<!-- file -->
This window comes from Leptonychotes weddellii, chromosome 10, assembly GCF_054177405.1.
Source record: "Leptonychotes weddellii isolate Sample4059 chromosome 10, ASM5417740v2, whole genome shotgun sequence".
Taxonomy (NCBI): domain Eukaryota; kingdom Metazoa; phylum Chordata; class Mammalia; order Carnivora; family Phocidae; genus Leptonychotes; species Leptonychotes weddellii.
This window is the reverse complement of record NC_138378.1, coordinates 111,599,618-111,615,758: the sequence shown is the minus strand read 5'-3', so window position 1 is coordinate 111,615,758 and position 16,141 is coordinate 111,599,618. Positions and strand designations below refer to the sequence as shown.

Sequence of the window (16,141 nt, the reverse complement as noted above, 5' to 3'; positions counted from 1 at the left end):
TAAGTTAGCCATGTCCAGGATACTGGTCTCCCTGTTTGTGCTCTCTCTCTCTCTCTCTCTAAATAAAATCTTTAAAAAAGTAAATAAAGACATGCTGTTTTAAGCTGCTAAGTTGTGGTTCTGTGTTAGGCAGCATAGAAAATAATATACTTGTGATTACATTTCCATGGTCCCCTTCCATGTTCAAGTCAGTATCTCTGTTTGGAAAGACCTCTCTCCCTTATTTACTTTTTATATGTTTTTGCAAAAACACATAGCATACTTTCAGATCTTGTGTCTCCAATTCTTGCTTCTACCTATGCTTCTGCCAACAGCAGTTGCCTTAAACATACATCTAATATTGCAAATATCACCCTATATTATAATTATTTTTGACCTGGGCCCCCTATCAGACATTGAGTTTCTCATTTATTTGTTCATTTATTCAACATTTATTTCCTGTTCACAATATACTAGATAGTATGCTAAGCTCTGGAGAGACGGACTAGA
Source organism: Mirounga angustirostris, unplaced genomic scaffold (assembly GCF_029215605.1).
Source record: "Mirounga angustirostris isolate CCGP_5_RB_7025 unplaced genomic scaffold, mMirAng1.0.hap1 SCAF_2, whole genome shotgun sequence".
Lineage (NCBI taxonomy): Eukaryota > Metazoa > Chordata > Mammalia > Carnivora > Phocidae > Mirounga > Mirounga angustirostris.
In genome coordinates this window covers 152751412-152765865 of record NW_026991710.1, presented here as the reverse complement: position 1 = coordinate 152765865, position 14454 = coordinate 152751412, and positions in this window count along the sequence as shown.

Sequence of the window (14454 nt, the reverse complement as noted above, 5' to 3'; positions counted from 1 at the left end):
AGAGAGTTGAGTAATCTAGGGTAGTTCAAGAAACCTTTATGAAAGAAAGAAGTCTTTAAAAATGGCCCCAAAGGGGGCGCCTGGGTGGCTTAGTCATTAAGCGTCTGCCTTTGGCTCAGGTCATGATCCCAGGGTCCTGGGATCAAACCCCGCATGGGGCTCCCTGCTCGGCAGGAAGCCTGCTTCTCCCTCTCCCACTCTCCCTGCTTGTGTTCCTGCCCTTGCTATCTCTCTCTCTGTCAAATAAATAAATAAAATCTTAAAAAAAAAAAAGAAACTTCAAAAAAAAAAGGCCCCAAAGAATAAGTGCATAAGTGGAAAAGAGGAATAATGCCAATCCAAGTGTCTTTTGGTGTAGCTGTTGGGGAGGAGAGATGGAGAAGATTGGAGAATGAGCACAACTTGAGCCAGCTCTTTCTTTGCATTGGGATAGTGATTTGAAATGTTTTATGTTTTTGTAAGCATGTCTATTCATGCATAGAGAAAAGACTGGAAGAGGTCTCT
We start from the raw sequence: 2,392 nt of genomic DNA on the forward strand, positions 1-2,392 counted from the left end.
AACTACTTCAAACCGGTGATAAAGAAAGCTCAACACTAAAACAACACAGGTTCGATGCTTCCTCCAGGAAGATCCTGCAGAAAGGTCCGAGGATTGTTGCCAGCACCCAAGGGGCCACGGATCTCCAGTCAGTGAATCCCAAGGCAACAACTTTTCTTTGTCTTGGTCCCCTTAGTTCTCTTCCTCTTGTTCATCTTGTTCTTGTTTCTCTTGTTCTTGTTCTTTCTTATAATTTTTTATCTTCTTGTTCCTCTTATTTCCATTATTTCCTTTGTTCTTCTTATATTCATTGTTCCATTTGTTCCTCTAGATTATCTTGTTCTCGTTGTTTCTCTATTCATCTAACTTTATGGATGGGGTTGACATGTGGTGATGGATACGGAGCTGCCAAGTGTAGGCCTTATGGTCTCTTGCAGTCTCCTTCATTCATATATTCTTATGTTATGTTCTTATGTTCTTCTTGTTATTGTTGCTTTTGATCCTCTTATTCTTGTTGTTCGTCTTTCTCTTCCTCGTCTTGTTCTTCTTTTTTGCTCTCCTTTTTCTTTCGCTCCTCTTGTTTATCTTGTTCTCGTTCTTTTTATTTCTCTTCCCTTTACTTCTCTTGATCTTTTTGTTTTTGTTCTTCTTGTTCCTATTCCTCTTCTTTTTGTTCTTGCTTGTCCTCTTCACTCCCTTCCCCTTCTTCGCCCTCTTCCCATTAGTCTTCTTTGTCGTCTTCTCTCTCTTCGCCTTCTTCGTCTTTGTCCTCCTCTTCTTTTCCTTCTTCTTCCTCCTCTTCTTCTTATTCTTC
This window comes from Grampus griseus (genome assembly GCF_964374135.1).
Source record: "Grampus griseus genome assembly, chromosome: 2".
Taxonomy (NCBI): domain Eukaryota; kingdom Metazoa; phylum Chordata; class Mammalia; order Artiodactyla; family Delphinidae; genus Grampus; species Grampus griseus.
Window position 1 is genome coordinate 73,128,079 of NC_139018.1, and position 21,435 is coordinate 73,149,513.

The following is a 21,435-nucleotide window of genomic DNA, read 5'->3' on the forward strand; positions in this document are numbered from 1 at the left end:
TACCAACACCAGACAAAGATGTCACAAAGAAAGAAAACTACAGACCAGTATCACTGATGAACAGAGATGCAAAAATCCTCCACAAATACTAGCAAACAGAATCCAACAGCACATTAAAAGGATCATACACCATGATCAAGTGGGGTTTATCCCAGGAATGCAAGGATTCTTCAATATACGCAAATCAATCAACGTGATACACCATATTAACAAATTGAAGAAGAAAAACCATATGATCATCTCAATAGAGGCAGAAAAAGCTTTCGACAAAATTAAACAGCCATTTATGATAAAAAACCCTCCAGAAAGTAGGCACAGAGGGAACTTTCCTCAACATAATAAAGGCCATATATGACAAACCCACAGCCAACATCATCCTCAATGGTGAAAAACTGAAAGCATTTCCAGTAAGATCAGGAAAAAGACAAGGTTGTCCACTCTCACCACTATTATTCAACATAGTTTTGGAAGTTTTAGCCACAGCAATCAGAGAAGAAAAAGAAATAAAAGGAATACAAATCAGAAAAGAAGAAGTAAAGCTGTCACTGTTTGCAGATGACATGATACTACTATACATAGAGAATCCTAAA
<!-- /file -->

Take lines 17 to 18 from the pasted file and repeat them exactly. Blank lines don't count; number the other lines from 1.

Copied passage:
Taxonomy (NCBI): domain Eukaryota; kingdom Metazoa; phylum Chordata; class Mammalia; order Artiodactyla; family Delphinidae; genus Grampus; species Grampus griseus.
Window position 1 is genome coordinate 73,128,079 of NC_139018.1, and position 21,435 is coordinate 73,149,513.